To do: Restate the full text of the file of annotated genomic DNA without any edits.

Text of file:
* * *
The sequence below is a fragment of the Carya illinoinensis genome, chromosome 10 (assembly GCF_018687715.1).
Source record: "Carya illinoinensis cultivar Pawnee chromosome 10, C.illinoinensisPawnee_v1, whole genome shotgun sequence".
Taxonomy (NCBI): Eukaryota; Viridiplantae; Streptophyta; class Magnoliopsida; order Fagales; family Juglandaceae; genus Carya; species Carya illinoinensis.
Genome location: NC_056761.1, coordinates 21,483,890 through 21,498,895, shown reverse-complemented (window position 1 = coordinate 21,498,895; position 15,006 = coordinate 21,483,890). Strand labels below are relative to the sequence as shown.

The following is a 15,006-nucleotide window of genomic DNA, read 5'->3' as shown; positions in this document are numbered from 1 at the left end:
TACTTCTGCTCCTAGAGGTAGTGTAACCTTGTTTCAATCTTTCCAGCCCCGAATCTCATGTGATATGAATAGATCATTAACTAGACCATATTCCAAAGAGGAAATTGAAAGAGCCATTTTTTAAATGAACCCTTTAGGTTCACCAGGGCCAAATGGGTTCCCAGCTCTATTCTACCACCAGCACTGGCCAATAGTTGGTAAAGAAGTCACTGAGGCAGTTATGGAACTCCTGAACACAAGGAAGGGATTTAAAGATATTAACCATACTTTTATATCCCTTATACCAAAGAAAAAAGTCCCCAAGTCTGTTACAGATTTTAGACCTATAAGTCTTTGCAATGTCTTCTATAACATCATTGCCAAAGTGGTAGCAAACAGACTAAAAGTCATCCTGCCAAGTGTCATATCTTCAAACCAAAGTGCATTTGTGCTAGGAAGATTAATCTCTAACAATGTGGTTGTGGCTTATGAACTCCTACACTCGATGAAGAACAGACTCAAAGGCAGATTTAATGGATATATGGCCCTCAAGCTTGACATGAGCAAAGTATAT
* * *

The sequence below is a fragment of the Carya illinoinensis genome, chromosome 10 (assembly GCF_018687715.1).
Source record: "Carya illinoinensis cultivar Pawnee chromosome 10, C.illinoinensisPawnee_v1, whole genome shotgun sequence".
Taxonomy (NCBI): Eukaryota; Viridiplantae; Streptophyta; class Magnoliopsida; order Fagales; family Juglandaceae; genus Carya; species Carya illinoinensis.
Genome location: NC_056761.1, coordinates 21,483,890 through 21,498,895, shown reverse-complemented (window position 1 = coordinate 21,498,895; position 15,006 = coordinate 21,483,890). Strand labels below are relative to the sequence as shown.

The following is a 15,006-nucleotide window of genomic DNA, read 5'->3' as shown; positions in this document are numbered from 1 at the left end:
TACTTCTGCTCCTAGAGGTAGTGTAACCTTGTTTCAATCTTTCCAGCCCCGAATCTCATGTGATATGAATAGATCATTAACTAGACCATATTCCAAAGAGGAAATTGAAAGAGCCATTTTTTAAATGAACCCTTTAGGTTCACCAGGGCCAAATGGGTTCCCAGCTCTATTCTACCACCAGCACTGGCCAATAGTTGGTAAAGAAGTCACTGAGGCAGTTATGGAACTCCTGAACACAAGGAAGGGATTTAAAGATATTAACCATACTTTTATATCCCTTATACCAAAGAAAAAAGTCCCCAAGTCTGTTACAGATTTTAGACCTATAAGTCTTTGCAATGTCTTCTATAACATCATTGCCAAAGTGGTAGCAAACAGACTAAAAGTCATCCTGCCAAGTGTCATATCTTCAAACCAAAGTGCATTTGTGCTAGGAAGATTAATCTCTAACAATGTGGTTGTGGCTTATGAACTCCTACACTCGATGAAGAACAGACTCAAAGGCAGATTTAATGGATATATGGCCCTCAAGCTTGACATGAGCAAAGTATAT